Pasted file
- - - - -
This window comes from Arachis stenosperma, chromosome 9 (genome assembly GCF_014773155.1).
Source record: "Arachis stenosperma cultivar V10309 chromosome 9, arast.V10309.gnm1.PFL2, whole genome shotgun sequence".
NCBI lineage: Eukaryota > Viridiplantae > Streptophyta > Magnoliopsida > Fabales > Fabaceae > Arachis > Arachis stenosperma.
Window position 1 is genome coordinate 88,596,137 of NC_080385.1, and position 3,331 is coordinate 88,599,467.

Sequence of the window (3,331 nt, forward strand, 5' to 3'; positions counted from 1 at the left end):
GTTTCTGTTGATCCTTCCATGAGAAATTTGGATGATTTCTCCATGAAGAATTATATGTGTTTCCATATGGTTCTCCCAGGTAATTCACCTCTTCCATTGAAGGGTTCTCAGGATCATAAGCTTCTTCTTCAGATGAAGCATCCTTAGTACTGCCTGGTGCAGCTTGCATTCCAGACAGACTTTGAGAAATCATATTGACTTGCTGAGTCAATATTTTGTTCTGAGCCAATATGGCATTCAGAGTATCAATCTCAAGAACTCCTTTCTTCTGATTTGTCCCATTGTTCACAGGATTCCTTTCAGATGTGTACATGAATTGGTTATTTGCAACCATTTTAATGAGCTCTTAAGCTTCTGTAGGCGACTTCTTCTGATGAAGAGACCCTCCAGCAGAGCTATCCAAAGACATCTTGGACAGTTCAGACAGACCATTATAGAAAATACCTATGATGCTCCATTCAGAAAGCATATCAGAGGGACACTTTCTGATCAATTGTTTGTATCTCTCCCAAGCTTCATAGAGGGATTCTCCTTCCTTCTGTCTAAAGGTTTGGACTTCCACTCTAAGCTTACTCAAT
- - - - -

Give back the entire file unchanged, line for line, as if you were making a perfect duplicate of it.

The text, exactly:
This window comes from Arachis stenosperma, chromosome 9 (genome assembly GCF_014773155.1).
Source record: "Arachis stenosperma cultivar V10309 chromosome 9, arast.V10309.gnm1.PFL2, whole genome shotgun sequence".
NCBI lineage: Eukaryota > Viridiplantae > Streptophyta > Magnoliopsida > Fabales > Fabaceae > Arachis > Arachis stenosperma.
Window position 1 is genome coordinate 88,596,137 of NC_080385.1, and position 3,331 is coordinate 88,599,467.

Sequence of the window (3,331 nt, forward strand, 5' to 3'; positions counted from 1 at the left end):
GTTTCTGTTGATCCTTCCATGAGAAATTTGGATGATTTCTCCATGAAGAATTATATGTGTTTCCATATGGTTCTCCCAGGTAATTCACCTCTTCCATTGAAGGGTTCTCAGGATCATAAGCTTCTTCTTCAGATGAAGCATCCTTAGTACTGCCTGGTGCAGCTTGCATTCCAGACAGACTTTGAGAAATCATATTGACTTGCTGAGTCAATATTTTGTTCTGAGCCAATATGGCATTCAGAGTATCAATCTCAAGAACTCCTTTCTTCTGATTTGTCCCATTGTTCACAGGATTCCTTTCAGATGTGTACATGAATTGGTTATTTGCAACCATTTTAATGAGCTCTTAAGCTTCTGTAGGCGACTTCTTCTGATGAAGAGACCCTCCAGCAGAGCTATCCAAAGACATCTTGGACAGTTCAGACAGACCATTATAGAAAATACCTATGATGCTCCATTCAGAAAGCATATCAGAGGGACACTTTCTGATCAATTGTTTGTATCTCTCCCAAGCTTCATAGAGGGATTCTCCTTCCTTCTGTCTAAAGGTTTGGACTTCCACTCTAAGCTTACTCAAT